A few months ago James Fallows sent me a photo of his son and new-born grandson, a cell-phone snap from the looks of it, and I was a bit surprised at the intimacy of the gesture.
I’ve corresponded with Jim for a few years, and was pleased to guest-blog for him for a week, but I don’t presume we are friends. Friendly, or iFriends perhaps, but we’ve never met in person. To suddenly have this very intimate family moment shared with me caught me off guard. But as much as it caught me off guard, it also warmed my heart.
If you read Jim’s blog, you’ll notice that almost on a weekly basis there is a death notice, and sometimes even more often. At 17 years my senior, Jim is well into the stage of life where the death of a friend or colleague or acquaintance is a common occurance; where as for me, this is new, and something I’m not yet accustomed to.
I have mentioned previously that on that score it’s been a hard year here at Rancho Ryan, and I told Jim the same in reply to the photo of his son and grandson, and added this:
Then this photo of your son and your grandson. How wonderful! This is how you get through it, isn’t it? This season of death is also a season of new life. To every thing turn turn turn…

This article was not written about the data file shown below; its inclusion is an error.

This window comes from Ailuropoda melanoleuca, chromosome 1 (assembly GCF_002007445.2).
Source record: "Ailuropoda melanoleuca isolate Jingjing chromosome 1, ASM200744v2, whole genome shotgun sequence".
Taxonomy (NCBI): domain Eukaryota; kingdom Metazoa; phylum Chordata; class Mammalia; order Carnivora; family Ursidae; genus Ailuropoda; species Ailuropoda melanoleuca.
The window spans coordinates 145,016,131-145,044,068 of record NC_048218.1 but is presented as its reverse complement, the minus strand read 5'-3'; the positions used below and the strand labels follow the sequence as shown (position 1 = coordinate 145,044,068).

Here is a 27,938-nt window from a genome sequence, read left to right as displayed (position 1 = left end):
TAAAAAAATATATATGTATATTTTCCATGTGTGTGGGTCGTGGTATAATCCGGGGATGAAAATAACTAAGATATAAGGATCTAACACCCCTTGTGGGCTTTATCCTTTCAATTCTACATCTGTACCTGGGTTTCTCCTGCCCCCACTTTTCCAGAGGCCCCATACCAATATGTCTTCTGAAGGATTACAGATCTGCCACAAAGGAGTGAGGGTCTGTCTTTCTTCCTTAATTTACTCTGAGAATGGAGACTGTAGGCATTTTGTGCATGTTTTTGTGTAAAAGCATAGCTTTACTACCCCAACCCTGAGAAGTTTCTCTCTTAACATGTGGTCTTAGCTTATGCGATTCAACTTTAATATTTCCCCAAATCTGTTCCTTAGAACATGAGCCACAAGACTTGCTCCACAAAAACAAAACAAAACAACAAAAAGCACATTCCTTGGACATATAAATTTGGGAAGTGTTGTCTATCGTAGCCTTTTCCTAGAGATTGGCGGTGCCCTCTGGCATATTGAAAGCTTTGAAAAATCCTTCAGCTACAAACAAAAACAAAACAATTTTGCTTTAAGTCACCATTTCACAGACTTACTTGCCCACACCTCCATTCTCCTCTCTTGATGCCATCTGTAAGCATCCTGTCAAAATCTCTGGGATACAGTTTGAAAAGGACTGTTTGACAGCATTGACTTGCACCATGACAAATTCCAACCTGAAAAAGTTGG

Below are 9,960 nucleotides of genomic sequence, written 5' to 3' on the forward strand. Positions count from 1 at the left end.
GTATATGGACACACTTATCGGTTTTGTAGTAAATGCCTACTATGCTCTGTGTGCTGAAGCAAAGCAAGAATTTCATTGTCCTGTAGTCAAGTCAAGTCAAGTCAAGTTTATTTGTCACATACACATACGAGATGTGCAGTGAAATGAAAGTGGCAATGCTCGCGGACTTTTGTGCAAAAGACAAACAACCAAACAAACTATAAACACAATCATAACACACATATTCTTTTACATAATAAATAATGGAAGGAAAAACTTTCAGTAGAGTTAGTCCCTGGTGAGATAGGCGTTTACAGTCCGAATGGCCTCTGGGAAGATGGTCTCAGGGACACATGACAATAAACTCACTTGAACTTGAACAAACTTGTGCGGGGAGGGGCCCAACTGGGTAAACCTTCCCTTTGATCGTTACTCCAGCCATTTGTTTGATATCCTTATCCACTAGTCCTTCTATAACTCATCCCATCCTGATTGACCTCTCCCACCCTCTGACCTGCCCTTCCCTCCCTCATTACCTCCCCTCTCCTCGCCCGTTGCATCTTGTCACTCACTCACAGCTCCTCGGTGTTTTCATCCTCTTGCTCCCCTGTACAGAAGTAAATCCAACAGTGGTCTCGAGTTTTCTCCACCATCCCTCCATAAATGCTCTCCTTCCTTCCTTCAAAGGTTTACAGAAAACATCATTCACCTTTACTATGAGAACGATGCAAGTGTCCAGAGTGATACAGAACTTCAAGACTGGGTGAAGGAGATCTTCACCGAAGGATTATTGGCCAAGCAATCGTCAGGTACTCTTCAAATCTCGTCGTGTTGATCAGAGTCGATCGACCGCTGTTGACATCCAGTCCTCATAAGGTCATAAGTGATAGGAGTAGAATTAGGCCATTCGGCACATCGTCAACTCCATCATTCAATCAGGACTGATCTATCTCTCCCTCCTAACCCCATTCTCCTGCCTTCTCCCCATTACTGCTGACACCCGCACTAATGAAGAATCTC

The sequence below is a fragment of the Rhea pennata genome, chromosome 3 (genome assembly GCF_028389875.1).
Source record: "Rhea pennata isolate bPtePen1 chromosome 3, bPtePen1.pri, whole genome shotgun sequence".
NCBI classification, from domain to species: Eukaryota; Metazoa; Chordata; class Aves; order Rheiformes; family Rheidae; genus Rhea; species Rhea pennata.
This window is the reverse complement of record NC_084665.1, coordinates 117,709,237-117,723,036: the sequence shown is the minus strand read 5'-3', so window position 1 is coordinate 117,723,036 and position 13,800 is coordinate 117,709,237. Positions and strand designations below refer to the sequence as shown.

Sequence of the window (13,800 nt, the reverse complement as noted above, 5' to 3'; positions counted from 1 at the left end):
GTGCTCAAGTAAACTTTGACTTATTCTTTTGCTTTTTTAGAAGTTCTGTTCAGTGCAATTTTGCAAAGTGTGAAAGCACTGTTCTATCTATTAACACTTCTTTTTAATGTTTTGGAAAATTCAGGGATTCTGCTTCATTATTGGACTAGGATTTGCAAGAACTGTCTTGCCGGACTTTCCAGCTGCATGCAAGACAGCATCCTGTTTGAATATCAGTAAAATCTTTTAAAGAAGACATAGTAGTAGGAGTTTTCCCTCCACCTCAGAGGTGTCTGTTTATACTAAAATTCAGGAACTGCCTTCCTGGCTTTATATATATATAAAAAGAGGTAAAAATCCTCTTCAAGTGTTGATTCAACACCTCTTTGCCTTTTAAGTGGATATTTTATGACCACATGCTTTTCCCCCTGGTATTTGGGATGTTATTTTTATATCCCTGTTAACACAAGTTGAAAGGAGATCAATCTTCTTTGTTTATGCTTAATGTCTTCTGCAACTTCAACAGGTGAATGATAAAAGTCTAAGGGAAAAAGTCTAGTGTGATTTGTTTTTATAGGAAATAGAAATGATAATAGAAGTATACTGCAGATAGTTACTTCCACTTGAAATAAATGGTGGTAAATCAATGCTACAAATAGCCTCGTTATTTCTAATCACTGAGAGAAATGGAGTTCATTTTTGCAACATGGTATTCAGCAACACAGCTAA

Yesterday, while scraping, I remembered a conversation I had with a woman about 10 years ago. Her name is Souha, and she had been a subject in a short doc I made about 9/11, and we became friends. A few months after the film was released, we were in the garden of the farmer’s market in Amagansette, sharing a cup of coffee, and talking.
She’s my age, but was born in Lebenon. I told her my earliest “world events” memory was the Lebanese Civil War. My grade school teacher had been to Lebanon, and told us Beiruit was “the Paris of the Middle East” and that it was shocking to see the scenes of battles in the streets.
What I specifically remembered was her telling me about her older brothers, and how, at a certain point, picking sides becomes a matter of survival. You can’t leave the house, to get food or water, unless you have a declared allegience, unless you know which parts of the city are safe for you to travel in.
I was thinking about this because I’ve been thinking about Reihan Salam’s (observance/declaration?) of a (new?) culture war, and I as I thought about my conversation with Souha, I realized it had been years since we spoke and I decided I should call her, so I did.
The conversation didn’t go 15 seconds before I found out that next month Souha is going into the hospital to have surgery for breast cancer. I don’t know the specifics, if the detection was made earlier or late, or what her prognosis is. I simply know that yet another person I know is facing her mortality.
This morning I found out that Marie-Laure Herold and Pascal Gobry have had a baby. I know PEG about as well as I know James Fallows. My heart is warmed. This season of death is also the season of new life!